This section is from the book "A Guide To The Poisonous Plants And Weed Seeds Of Canada And The Northern United States", by Robert Boyd Thomson, H. B. Sifton. Also available from Amazon: A guide to the poisonous plants and weed seeds of Canada and the northern United States.
Other Common Names: British Ragwort, Tansy-ragwort, Staggerwort, Stinking Willie.
Stockmen in eastern Canada formerly lost considerable numbers of cattle through a mysterious ailment called "Pictou Cattle Disease." The liver was the organ especially attacked. Long periods of nervous irritability and gradual emaciation were followed by increasing weakness and death. An investigation of the disease by the Canadian Department of Agriculture proved the correctness of suspicions held by farmers for years, that Ragwort was the cause. Since that time experience in England and New Zealand has corroborated this conclusion.
Both in pasture and in hay, Ragwort has proved poisonous to cattle and, to a lesser extent, to horses. Sheep generally eat it with impunity. The effect of the poison is apparently cumulative, and animals may feed on the plant for months before characteristic symptoms develop. Then the hair loses its lustre, the animal becomes irritable and nervous, with occasional chills, followed later by a paleness of the mucous membranes, emaciation, staggering gait, great weakness and death.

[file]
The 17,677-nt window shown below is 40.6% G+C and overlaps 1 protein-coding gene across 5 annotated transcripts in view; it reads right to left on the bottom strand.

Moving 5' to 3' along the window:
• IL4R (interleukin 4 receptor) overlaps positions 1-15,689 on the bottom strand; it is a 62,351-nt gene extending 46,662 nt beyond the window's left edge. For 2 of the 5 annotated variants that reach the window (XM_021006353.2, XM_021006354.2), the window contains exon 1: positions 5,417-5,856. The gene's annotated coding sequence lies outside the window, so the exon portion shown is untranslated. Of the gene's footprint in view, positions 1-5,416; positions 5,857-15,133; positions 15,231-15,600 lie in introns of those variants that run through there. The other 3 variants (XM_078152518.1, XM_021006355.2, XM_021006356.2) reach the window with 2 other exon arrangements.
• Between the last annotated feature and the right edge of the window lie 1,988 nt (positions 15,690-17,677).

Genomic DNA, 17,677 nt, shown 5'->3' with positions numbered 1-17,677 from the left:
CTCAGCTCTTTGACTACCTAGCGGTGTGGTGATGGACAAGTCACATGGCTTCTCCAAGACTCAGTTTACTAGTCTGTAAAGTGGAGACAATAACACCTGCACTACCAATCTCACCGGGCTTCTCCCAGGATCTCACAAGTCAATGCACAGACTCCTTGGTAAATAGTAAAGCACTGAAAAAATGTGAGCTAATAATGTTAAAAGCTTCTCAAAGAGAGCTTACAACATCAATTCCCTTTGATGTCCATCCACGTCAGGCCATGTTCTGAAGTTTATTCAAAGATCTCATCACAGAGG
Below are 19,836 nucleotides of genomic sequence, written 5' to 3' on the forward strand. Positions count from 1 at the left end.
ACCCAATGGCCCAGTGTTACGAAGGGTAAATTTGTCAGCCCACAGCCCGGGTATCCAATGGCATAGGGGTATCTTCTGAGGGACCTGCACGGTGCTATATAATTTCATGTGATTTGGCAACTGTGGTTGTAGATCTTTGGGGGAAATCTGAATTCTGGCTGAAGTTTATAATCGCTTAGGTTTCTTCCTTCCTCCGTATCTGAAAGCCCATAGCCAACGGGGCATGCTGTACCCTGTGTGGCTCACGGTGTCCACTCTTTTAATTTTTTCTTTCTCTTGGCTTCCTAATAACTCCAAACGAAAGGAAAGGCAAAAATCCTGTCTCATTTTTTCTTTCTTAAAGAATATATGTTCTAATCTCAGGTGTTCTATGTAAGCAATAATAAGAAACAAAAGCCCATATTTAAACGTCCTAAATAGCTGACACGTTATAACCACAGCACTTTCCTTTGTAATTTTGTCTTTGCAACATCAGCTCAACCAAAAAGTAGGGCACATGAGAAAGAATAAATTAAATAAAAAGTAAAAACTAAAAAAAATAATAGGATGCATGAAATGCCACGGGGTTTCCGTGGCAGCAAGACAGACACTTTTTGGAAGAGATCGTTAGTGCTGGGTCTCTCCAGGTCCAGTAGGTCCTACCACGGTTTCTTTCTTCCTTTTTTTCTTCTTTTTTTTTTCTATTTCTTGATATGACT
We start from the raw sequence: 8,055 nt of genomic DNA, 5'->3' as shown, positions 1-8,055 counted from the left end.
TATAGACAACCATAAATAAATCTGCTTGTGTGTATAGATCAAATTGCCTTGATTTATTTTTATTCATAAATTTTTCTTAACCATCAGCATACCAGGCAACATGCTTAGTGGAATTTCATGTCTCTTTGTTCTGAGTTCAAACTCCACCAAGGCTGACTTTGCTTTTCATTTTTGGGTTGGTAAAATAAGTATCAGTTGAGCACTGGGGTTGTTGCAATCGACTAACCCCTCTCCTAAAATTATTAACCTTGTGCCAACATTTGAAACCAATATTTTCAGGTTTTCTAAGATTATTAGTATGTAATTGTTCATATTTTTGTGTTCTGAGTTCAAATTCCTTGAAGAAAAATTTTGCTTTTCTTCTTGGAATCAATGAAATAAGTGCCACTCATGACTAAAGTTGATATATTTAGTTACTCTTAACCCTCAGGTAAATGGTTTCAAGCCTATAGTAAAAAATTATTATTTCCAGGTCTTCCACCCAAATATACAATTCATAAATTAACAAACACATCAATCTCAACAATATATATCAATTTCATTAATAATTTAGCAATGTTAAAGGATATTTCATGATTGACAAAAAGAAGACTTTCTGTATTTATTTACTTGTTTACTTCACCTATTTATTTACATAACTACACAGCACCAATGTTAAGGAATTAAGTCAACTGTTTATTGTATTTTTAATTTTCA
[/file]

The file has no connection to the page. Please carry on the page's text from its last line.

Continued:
Fig. 17. - Ragwort - Senecio Jacobaea.
Strychnin and iron are of some benefit during the early stages, but a dependable cure for the disease has not been discovered. Therefore preventive measures are most necessary. In eastern Canada cultivation and pasturing with sheep have been made use of with some success for the eradication of the plant, but it is still very plentiful in waste areas.
Ragwort is a European introduction. It grows abundantly in the east and locally as far west as Ontario. It is an erect plant eight inches to two feet or more in height, and may be smooth or more or less covered with woolly hairs. The root leaves are lyrate, while those on the stem are deeply pinnately dissected or divided into small lobes. The bright yellow flower-heads, about one-half inch across, contain both tubular and ray florets as in the daisy, and are arranged in a flat-topped cluster. The plant blooms in July and August and forms a very striking feature of the landscape.